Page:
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Exploiting Network Redundancy for Low-Cost Neural Network Realizations

Keegstra, H. (1996) Exploiting Network Redundancy for Low-Cost Neural Network Realizations. Master's Thesis / Essay, Computing Science.

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Neural networks are constructed and trained on powerful workstations. For real world applications, however, neural networks need to be implemented on devices (e.g. embedded controllers) with limited precision, storage and computational power. The mapping of a trained ideal neural network to such a limited environment is by no means straightforward. One has to consider proper word size selection and activation function simplification, without disturbing the network behavior too much (i.e. both networks have to meet a user specified specification). This transformation process reduces the available redundancy in a trained network without affecting it's behavior. In this thesis, we present two redundancy reduction pproaches which automatically determine and exploit the available redundancy in a trained neural network to transform the network into a simplified version (with approximately the same behavior) which can be implemented with less cost. The simplification procedures address the activation function type as well as the selection of the required weight precision and range. This also includes pruning of unnecessary connections and neurons. The usefulness of the presented approaches is illustrated by an image processing and an optical character recognition (OCR) application. The first approach is a greedy algorithm which selects a neuron (or connection) and tries to replace it with a less expensive one. After a change, the algorithm checks to see if the specifications are still met. This method is slow and it usually does not yields an efficient result, however, it always guarantees a behavioral invariant transformation. A faster transformation is achieved by the local approach. This method tries to pinpoint the redundancy of a neuron with data local to that neuron, i.e. input and output swing. Based on the local data, redundancy indices are calculated which are used to determine the activation function replacement. Weight precision selection is performed by a bit—pruning procedure; it uses connection swing or a Karnin connection sensitivity analysis to determine the required number of bits of a connection. The local approach is fast and delivers efficient results, however, the transformations are not independent of each other. This means, a behavioral invariant transformation can not always be guaranteed. A combination of the global and the local approach is suggested. The redundancy indices can be used to guide the optimization procedure of the global approach. This ensures a behavioral invariant transformation, delivering a sub—optimal neural network.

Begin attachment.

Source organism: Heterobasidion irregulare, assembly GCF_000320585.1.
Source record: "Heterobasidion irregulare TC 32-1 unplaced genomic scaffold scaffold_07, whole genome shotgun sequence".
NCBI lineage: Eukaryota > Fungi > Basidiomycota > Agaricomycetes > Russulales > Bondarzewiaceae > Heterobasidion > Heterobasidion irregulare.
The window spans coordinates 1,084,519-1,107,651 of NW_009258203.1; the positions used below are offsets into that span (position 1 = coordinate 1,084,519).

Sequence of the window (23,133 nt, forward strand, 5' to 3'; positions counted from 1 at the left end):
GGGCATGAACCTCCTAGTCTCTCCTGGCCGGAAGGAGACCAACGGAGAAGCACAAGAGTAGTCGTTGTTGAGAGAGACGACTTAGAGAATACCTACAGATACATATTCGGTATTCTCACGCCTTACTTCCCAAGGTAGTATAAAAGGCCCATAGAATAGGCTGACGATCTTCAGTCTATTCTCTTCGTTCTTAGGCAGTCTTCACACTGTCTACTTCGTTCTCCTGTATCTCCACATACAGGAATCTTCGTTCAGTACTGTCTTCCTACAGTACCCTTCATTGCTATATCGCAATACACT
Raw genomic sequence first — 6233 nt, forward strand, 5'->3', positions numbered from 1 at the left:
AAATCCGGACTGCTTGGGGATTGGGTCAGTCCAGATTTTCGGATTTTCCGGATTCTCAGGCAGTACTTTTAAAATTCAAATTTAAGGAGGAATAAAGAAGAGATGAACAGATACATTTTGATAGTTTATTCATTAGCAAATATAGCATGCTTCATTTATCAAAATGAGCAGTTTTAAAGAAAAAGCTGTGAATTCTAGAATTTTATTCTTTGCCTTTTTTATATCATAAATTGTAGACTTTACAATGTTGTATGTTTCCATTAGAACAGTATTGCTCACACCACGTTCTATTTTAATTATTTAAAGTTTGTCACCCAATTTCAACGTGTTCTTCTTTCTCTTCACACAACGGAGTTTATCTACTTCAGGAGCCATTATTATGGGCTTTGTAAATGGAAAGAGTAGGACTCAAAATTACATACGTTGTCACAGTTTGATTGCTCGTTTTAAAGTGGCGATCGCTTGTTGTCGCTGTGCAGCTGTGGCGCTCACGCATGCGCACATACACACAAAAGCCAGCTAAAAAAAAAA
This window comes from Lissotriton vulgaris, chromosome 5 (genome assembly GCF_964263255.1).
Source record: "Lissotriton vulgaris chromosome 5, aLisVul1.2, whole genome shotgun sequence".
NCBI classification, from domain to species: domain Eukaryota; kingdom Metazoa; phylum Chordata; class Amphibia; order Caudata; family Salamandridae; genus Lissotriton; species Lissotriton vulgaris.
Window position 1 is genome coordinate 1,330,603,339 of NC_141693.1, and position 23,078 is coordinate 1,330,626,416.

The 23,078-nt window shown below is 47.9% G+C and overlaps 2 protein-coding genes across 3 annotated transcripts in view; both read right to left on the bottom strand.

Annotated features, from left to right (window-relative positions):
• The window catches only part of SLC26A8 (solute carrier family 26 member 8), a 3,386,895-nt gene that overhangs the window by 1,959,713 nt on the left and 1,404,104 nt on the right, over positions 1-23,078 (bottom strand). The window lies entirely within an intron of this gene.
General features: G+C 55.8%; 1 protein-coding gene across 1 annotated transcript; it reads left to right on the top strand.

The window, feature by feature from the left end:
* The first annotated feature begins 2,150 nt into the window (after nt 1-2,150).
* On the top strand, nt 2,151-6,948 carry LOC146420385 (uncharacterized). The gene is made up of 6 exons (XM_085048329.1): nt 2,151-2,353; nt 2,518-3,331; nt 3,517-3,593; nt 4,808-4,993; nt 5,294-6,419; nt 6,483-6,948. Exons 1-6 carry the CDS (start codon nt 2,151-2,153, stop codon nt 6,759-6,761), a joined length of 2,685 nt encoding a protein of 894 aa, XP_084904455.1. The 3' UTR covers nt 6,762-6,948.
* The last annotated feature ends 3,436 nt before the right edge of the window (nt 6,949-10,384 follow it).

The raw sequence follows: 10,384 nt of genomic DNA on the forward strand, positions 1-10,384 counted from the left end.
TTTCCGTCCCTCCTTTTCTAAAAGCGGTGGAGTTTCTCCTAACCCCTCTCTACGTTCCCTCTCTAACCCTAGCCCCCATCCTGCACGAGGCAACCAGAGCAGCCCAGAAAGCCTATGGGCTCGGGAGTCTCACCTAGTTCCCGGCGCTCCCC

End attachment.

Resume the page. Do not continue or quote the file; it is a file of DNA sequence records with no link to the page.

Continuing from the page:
Item Type: Thesis (Master's Thesis / Essay)
Degree programme: Computing Science
Thesis type: Master's Thesis / Essay
Language: English
Date Deposited: 15 Feb 2018 07:29
Last Modified: 15 Feb 2018 07:29

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